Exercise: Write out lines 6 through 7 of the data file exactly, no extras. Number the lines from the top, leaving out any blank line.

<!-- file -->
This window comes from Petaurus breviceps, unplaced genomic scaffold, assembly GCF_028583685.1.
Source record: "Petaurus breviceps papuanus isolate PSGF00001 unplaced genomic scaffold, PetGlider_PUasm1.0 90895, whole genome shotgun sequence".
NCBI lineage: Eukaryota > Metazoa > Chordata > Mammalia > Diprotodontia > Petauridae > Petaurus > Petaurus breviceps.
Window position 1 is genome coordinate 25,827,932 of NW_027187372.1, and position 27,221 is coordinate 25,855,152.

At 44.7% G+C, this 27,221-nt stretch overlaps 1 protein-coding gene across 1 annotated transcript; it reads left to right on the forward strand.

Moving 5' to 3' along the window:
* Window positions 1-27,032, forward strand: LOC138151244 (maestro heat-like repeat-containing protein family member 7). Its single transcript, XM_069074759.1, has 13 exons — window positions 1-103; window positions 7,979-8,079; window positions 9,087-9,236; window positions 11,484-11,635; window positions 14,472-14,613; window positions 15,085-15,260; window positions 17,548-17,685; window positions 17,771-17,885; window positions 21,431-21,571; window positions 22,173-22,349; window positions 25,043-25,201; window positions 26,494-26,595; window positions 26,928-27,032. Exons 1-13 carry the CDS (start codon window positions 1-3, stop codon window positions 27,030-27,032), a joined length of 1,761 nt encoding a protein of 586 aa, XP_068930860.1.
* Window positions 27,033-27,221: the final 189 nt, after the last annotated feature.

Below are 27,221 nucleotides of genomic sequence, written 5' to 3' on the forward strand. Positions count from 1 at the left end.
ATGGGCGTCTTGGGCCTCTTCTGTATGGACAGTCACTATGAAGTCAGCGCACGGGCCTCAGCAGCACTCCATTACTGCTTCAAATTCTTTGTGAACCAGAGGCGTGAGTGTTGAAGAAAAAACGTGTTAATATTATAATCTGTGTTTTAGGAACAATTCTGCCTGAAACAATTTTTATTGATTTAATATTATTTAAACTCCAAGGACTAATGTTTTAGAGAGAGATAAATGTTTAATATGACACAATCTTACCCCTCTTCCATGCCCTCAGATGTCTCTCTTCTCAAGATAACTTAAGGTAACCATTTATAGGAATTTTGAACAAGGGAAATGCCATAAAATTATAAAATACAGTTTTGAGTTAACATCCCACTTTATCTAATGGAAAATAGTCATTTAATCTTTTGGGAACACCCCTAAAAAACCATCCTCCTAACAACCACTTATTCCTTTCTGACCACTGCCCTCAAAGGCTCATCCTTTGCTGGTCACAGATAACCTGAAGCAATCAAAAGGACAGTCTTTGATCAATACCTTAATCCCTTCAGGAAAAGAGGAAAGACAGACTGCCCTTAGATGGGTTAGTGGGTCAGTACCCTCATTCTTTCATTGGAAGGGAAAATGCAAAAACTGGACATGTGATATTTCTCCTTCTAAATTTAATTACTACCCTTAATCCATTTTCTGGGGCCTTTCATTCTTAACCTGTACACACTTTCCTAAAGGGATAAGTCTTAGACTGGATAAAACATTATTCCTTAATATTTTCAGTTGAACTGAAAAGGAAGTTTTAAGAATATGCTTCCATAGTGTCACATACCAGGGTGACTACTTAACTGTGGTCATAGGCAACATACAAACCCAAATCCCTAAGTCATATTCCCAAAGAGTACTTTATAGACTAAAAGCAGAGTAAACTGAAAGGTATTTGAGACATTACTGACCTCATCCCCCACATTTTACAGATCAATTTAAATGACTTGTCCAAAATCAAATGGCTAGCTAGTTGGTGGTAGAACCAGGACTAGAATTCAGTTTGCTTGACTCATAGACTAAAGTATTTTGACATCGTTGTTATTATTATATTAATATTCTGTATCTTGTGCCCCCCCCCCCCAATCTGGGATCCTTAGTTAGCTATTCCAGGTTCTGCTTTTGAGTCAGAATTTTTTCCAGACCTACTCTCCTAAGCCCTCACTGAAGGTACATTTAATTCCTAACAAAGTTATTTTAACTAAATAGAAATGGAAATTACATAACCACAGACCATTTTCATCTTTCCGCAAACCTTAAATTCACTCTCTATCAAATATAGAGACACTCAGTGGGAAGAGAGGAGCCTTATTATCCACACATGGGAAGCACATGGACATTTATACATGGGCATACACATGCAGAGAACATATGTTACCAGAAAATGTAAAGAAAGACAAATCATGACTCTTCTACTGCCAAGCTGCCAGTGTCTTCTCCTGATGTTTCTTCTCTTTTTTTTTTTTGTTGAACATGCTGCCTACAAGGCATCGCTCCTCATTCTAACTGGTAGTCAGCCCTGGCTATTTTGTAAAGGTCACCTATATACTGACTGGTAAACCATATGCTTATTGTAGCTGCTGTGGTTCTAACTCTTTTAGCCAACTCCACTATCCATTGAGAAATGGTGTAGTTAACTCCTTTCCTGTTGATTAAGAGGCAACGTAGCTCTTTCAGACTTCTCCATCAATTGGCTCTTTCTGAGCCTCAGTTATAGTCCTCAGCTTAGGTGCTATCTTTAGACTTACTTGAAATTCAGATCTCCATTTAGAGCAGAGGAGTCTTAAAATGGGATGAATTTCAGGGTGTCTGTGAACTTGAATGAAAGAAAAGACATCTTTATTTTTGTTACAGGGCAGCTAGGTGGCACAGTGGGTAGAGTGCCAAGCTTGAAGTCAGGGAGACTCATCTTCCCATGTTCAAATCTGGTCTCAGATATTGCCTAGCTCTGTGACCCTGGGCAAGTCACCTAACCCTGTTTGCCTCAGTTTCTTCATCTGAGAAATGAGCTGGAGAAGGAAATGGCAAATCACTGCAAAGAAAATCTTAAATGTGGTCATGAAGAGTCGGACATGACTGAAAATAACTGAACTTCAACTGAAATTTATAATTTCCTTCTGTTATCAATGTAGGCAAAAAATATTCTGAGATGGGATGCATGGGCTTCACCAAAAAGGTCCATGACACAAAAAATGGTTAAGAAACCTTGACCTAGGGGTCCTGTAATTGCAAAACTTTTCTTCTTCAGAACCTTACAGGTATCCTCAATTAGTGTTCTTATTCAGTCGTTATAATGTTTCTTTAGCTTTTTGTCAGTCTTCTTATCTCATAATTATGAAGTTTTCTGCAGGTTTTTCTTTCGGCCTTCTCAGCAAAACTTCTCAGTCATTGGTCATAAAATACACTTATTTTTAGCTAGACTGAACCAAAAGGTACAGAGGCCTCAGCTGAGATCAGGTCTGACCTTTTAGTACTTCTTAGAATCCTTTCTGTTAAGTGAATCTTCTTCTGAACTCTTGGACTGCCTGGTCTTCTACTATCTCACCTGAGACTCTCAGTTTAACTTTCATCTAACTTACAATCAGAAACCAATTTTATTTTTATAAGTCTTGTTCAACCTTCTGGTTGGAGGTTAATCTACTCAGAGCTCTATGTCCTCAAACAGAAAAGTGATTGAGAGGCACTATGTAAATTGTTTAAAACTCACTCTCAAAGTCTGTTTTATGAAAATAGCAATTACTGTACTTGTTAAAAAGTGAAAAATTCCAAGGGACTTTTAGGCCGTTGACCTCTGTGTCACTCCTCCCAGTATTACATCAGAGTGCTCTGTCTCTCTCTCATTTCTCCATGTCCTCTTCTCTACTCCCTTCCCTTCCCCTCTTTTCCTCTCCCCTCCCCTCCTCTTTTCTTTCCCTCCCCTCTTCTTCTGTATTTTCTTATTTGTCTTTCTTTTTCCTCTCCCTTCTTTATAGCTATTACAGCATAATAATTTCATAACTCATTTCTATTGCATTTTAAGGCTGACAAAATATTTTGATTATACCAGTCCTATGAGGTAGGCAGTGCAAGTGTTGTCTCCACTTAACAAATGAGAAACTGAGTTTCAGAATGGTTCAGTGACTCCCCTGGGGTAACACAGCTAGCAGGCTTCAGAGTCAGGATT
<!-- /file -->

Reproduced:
Moving 5' to 3' along the window:
* Window positions 1-27,032, forward strand: LOC138151244 (maestro heat-like repeat-containing protein family member 7). Its single transcript, XM_069074759.1, has 13 exons — window positions 1-103; window positions 7,979-8,079; window positions 9,087-9,236; window positions 11,484-11,635; window positions 14,472-14,613; window positions 15,085-15,260; window positions 17,548-17,685; window positions 17,771-17,885; window positions 21,431-21,571; window positions 22,173-22,349; window positions 25,043-25,201; window positions 26,494-26,595; window positions 26,928-27,032. Exons 1-13 carry the CDS (start codon window positions 1-3, stop codon window positions 27,030-27,032), a joined length of 1,761 nt encoding a protein of 586 aa, XP_068930860.1.